seasonal-koyo-brown seasonal-koyo-green seasonal-koyo-red seasonal-koyo-yellow seasonal-sakura-aboutToOpen seasonal-sakura-endOfSeason seasonal-sakura-fullBloom seasonal-sakura-justOpened seasonal-sakura-notOpen seasonal-sakura-opening seasonal-sakura-petalsFalling seasonal-sakura-petalsStarting seasonal-sakura-simple-bestViewing seasonal-sakura-simple-falling seasonal-sakura-simple-finished seasonal-sakura-simple-notOpen seasonal-sakura-simple-opening
Cherry Blossom Report 2009

This is the official cherry blossom report for 2009. Please visit also our guide to cherry blossoms for more general information and forecasts.

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2009/04/05 - Yoshino Report

by francois

April 5, 2009 - opening (10-50%)

Yoshinoyama ("Yoshino mountain") is arguably Japan's most famous spot for cherry blossoms. The cherry blossoms of Yoshinoyama are of such high national renown that the area has lent its name to Japan's most popular cherry tree variety, the Somei Yoshino. There are estimated to be 30,000 cherry trees on the mountain, most of which are of the Shiroyama Sakura variety.

The trees are divided into 4 sections: the Shimo Senbon ("lower 1000 trees") at the base of the mountain, Naka Senbon ("middle 1000 trees"), Kami Senbon ("upper 1000 trees") and Oku Senbon ("inner 1000 trees"). A walking trail leads up through the sections, but there are also some other forms of transportation available, such as cablecars and buses. The beginning of the walk is busy with many shops, but higher up there is less activity and development.

Because of recent cold weather, the trees at Yoshinoyama are still not very developed. As can be expected, the higher the elevation, the less developed the cherry trees become.

The trees in the Shimo Senbon are naturally the most impressive, and about 40% to 50% of the blossoms in the area have opened. In the Naka Senbon area slightly further up, there are still many impressive trees to be found, but many others have hardly opened. About 25% of the trees in the area have opened.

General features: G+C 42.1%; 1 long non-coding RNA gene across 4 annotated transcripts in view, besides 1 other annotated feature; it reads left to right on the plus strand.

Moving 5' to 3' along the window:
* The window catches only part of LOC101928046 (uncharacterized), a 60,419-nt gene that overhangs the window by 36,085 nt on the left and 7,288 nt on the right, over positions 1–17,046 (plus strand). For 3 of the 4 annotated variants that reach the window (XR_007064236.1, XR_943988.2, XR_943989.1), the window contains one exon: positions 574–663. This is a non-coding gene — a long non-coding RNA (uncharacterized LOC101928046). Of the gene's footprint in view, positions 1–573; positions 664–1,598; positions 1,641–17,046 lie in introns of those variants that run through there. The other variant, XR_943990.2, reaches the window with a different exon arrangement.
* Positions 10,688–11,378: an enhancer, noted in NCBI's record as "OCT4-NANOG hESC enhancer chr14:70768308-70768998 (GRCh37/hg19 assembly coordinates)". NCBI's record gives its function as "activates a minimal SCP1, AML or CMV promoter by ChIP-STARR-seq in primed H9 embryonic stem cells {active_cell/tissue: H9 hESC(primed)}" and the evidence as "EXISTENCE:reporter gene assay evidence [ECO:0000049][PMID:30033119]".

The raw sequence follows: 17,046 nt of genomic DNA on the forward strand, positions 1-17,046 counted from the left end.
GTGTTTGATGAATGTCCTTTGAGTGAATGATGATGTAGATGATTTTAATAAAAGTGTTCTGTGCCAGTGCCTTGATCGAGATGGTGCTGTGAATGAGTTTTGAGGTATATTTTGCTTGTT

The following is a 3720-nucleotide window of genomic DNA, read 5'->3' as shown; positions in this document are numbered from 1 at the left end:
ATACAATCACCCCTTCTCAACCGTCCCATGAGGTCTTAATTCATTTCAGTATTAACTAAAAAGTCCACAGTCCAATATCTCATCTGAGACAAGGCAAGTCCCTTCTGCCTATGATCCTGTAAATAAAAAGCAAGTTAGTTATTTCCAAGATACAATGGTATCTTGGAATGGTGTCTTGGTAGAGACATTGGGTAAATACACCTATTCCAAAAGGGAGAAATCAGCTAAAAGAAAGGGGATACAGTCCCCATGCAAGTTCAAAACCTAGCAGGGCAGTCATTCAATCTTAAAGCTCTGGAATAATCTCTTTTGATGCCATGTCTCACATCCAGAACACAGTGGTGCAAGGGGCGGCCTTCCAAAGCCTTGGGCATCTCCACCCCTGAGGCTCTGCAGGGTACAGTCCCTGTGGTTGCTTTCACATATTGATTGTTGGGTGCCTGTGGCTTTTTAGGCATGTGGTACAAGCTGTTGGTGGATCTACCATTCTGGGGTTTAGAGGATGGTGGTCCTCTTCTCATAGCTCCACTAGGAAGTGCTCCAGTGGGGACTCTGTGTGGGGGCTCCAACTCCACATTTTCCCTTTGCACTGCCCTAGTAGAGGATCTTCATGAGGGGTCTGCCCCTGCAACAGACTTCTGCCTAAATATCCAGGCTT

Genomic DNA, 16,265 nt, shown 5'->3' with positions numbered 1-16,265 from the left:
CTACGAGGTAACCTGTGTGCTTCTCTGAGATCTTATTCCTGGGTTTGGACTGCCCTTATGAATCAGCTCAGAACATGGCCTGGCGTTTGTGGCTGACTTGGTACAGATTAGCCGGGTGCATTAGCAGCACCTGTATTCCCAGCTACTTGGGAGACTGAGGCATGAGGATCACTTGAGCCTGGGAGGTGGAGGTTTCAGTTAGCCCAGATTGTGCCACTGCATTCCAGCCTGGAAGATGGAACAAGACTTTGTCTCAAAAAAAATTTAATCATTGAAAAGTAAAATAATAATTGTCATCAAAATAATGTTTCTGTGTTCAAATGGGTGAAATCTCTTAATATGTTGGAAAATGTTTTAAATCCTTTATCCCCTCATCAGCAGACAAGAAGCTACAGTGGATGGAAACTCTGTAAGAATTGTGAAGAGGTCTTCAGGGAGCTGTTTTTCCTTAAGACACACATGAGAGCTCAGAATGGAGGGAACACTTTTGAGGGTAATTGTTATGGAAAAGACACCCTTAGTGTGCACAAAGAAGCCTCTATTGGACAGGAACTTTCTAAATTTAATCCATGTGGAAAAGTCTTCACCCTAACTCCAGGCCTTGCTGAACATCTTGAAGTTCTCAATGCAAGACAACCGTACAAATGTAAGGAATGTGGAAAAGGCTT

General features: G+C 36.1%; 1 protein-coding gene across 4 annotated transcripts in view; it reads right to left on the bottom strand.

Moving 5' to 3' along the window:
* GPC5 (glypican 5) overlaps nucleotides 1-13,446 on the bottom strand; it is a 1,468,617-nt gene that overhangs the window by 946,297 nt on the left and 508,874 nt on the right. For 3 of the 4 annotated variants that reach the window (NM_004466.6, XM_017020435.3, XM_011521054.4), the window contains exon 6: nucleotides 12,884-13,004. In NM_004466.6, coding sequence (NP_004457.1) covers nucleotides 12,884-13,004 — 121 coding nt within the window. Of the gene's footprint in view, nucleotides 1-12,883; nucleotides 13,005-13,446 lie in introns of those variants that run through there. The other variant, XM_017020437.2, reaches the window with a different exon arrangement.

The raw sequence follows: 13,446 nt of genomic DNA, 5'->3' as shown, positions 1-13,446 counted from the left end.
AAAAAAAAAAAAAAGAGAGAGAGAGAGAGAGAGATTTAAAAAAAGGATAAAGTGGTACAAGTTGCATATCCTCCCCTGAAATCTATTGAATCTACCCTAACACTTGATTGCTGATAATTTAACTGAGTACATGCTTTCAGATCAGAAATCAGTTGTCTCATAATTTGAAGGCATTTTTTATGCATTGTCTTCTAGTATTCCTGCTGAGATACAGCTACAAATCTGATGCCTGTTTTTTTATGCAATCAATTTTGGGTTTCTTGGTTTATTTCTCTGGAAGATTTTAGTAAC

The two areas higher up have very few cherry blossoms to see. The trees of the Kami Senbon area have just opened, and less than 10% of their flowers are open. The trees of the Oku Senbon, located in a valley higher up, have not opened yet.

The Shimo Senbon area
Blossoms in the Shimo Senbon
Empty branches with a full tree behind in the Naka Senbon area
Blossoms in the Naka Senbon
Bare trees in the Kami Senbon with the Naka Senbon seen in the distance
A few opening blossoms in the Naka Senbon
Cherry trees in the Oku Senbon's valley
Buds in the Oku Senbon developing

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List of Posts:
2009/04/16 - Fuji Five Lakes Report
2009/04/15 - Osaka Report
2009/04/15 - Kyoto Report
2009/04/14 - Himeji Report
2009/04/14 - Kobe Report
2009/04/13 - Nagano Report
2009/04/13 - Kanazawa Report
2009/04/12 - Kyoto Report
2009/04/10 - Tokyo Report
2009/04/09 - Nagoya Report
2009/04/08 - Kamakura Report
2009/04/08 - Yoshino Report
2009/04/07 - Kyoto Report
2009/04/06 - Tokyo Report
2009/04/06 - Osaka Report
2009/04/05 - Yoshino Report
2009/04/04 - Kyoto Report
2009/04/03 - Nara Report
2009/04/03 - Yokohama Report
2009/04/02 - Tokyo Report
2009/04/02 - Kobe Report
2009/04/01 - Kyoto Report
2009/03/31 - Tokyo Report
2009/03/31 - Himeji Report
2009/03/30 - Nagoya Report
2009/03/30 - Kyoto Report
2009/03/29 - Tokyo Report
2009/03/29 - Hiroshima Report
2009/03/28 - Miyajima Report
2009/03/27 - Kagoshima Report
2009/03/26 - Tokyo Report
2009/03/26 - Nagasaki Report
2009/03/25 - Kyoto Report
2009/03/25 - Kagoshima Report
2009/03/24 - Kumamoto Report
2009/03/23 - Fukuoka Report